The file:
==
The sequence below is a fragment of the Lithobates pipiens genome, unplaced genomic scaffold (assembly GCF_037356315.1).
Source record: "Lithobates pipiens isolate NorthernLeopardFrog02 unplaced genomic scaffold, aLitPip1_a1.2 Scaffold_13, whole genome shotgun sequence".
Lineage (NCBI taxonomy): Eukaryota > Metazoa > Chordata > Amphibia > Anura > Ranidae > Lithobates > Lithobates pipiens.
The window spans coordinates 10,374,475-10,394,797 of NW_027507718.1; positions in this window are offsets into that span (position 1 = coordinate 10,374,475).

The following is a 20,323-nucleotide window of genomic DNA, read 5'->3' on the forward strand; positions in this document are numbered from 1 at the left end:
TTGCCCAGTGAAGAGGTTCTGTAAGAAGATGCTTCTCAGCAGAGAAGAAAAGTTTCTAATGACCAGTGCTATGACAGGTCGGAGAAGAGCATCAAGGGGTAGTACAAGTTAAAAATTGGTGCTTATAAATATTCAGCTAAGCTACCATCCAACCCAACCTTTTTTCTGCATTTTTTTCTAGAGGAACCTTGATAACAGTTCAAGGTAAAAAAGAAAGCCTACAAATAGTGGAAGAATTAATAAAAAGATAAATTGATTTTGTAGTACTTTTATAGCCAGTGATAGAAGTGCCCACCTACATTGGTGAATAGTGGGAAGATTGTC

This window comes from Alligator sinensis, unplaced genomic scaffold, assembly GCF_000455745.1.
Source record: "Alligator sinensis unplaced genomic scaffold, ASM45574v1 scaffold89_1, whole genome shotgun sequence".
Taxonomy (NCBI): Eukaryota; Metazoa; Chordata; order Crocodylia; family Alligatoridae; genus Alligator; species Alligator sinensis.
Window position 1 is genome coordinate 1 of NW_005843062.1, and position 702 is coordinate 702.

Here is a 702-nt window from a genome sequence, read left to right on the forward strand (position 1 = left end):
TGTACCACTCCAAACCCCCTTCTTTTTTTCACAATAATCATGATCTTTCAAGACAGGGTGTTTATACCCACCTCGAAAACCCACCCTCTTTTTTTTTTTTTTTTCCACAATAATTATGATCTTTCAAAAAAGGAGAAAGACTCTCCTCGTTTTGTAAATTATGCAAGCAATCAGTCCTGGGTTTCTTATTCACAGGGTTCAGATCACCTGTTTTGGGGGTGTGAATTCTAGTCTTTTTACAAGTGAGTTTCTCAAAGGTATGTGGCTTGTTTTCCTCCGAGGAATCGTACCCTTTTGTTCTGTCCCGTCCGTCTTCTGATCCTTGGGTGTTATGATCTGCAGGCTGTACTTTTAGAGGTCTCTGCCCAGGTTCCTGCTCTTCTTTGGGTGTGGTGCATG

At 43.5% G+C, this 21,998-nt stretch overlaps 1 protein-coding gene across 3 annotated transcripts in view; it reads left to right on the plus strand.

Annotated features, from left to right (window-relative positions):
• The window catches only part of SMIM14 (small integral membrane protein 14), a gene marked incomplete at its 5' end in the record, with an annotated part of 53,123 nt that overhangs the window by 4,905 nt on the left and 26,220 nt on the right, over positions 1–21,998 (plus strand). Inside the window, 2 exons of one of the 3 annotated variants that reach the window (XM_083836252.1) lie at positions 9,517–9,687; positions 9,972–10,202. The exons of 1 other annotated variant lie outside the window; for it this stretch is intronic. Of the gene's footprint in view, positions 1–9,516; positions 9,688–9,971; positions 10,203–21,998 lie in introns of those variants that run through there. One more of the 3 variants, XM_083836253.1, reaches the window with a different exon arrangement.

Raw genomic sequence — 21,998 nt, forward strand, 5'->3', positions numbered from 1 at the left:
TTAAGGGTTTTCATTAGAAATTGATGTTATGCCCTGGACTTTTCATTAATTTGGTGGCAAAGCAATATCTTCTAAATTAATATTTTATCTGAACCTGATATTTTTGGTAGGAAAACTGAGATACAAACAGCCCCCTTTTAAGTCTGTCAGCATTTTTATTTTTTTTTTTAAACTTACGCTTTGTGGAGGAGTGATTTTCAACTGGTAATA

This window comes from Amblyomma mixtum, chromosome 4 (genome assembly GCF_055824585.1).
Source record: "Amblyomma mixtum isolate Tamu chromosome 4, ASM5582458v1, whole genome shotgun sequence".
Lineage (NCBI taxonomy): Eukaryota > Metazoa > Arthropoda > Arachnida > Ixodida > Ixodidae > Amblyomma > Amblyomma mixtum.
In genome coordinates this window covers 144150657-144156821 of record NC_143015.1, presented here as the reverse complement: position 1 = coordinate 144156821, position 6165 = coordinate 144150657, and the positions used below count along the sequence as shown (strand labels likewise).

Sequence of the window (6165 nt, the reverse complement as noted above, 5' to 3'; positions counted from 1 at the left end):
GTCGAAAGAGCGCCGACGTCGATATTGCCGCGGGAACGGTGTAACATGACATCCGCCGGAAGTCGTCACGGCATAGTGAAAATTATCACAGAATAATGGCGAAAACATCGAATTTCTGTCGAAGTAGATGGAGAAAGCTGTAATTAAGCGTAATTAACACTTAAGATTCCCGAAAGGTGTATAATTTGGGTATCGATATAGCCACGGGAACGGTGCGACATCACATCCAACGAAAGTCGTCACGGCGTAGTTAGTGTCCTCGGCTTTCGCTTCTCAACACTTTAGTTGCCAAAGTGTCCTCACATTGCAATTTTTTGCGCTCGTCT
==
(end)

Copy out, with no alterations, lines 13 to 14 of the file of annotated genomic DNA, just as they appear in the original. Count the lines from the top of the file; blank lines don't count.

At 43.5% G+C, this 21,998-nt stretch overlaps 1 protein-coding gene across 3 annotated transcripts in view; it reads left to right on the plus strand.

Annotated features, from left to right (window-relative positions):